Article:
Tuesday, February 25, 2003

This BBC news article isn't from today, but I think there is still something worth saying about it.

The FBI has warned American hackers not to launch cyber attacks against Washington's foes.

From a conventional viewpoint, this is the correct thing to do. The government no more wants a group of unpredictable hackers doing things they don't expect when they don't expect them then it wants men who are not part of the military going to Iraq on their own in order to shoot some Iraqi's and getting in their way.

Yet I know another decentralized organization that sometimes seems to work similarly - Al Qaeda. I don't know what the government is doing, so I'll take their word that the dangers of interference are substantial. I can't help wondering if there was any direction the hackers could have been steered in, short of blanket exclusion, so that the potential benefits would have outweighed the potential harm. Imagine an emergent hacker brain, with individual hackers testing out new ideas, copying successful ideas from other hackers, and continually trying out new combinations. An unpaid army, with perhaps an occasional discreet and ambiguous congradulation from our government. A deniable army, just as Osama admits to being pleased by terrorism but claims he cannot be held responsible because he didn't know about or plan it.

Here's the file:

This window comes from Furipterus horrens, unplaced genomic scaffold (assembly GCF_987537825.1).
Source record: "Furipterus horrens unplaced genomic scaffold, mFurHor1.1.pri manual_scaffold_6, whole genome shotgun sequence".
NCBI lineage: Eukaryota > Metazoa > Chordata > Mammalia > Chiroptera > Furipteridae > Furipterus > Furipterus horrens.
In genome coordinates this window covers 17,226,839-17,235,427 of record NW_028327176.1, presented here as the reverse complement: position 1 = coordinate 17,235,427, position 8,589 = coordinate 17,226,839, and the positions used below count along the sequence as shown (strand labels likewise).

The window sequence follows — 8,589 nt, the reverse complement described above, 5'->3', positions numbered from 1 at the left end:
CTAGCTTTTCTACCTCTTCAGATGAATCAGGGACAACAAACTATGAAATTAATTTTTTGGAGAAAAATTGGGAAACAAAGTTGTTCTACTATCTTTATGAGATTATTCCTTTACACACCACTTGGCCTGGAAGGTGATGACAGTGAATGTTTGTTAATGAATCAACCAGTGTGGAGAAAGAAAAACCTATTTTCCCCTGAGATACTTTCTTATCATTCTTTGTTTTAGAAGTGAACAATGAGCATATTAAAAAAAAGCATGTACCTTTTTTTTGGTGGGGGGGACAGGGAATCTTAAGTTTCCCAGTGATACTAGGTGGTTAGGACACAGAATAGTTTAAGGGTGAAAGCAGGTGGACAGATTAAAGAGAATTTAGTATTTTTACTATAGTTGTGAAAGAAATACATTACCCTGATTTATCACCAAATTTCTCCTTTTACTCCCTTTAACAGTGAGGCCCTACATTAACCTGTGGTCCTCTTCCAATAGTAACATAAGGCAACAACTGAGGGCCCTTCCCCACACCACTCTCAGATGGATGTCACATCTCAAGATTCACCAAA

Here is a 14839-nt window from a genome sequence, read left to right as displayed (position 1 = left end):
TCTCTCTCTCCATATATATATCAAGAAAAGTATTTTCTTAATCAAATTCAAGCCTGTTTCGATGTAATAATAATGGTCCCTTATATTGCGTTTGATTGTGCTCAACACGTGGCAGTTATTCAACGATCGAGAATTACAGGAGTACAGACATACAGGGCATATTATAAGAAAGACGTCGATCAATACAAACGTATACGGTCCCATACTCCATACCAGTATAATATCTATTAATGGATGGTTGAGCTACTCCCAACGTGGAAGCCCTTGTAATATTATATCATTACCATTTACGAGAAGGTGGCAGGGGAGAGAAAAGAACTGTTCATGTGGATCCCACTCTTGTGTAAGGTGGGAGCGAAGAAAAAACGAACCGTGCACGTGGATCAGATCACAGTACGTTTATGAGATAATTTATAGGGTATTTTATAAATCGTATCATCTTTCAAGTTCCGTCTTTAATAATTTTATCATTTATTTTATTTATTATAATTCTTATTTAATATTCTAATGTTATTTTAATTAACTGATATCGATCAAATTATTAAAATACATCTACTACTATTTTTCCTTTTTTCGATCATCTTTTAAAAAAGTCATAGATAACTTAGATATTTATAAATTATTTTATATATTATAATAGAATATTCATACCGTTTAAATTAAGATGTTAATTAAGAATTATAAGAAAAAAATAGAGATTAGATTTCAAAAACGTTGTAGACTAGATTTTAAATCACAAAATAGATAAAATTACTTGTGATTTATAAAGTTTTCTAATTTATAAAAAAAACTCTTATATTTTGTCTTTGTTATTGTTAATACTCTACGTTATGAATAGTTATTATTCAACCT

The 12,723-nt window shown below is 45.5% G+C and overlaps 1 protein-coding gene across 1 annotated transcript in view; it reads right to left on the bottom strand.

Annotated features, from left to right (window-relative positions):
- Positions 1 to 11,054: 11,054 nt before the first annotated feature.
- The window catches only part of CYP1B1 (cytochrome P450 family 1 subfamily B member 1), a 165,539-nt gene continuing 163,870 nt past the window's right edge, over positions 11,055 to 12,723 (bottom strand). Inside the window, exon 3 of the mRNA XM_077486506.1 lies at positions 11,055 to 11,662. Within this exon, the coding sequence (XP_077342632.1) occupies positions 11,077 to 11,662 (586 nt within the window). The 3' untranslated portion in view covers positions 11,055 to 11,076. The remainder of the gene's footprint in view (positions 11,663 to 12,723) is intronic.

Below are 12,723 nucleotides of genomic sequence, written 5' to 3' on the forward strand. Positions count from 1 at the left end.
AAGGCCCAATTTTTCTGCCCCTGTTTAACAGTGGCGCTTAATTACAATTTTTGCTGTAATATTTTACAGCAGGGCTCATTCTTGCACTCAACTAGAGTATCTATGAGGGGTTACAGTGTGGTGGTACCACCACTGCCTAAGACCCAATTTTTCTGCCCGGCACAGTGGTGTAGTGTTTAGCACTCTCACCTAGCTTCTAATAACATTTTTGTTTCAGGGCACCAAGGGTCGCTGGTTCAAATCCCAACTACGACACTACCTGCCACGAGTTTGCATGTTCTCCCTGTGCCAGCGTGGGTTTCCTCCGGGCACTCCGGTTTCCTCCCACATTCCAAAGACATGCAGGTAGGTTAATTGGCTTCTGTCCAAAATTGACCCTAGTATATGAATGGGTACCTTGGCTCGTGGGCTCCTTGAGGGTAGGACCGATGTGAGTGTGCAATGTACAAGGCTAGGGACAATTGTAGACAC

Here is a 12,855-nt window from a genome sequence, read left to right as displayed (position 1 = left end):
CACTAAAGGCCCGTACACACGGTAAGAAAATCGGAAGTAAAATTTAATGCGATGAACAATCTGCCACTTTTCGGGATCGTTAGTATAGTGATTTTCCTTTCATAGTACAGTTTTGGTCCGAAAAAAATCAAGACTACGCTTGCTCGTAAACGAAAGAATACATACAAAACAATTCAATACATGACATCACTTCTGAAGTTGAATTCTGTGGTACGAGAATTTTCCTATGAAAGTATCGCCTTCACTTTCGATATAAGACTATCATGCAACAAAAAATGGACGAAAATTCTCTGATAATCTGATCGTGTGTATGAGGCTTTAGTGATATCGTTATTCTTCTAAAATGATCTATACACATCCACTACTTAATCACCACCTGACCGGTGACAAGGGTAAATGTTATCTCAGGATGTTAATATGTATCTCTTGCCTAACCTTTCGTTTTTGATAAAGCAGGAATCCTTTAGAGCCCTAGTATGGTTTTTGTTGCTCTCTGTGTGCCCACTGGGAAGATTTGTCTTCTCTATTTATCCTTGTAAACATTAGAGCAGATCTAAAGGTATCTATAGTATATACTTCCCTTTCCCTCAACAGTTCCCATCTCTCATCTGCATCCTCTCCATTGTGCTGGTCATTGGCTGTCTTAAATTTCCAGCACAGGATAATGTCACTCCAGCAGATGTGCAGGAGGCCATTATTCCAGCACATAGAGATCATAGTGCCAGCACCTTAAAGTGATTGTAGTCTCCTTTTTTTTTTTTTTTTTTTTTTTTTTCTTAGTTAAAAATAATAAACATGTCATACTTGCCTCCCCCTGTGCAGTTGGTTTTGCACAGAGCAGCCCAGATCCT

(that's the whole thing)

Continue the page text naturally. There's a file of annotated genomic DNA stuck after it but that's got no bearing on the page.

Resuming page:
Not that it would be easy, but if we are in the most serious war since WWII we may have to change a few tried and true ways of doing things. Very carefully - some of the people involved are serious vandals or even professional criminals. Think of it as a last ditch force of privateers, only not necessarily quite as nasty as the seagoing privateers who were often merely pirates who preyed mostly on enemy ships.

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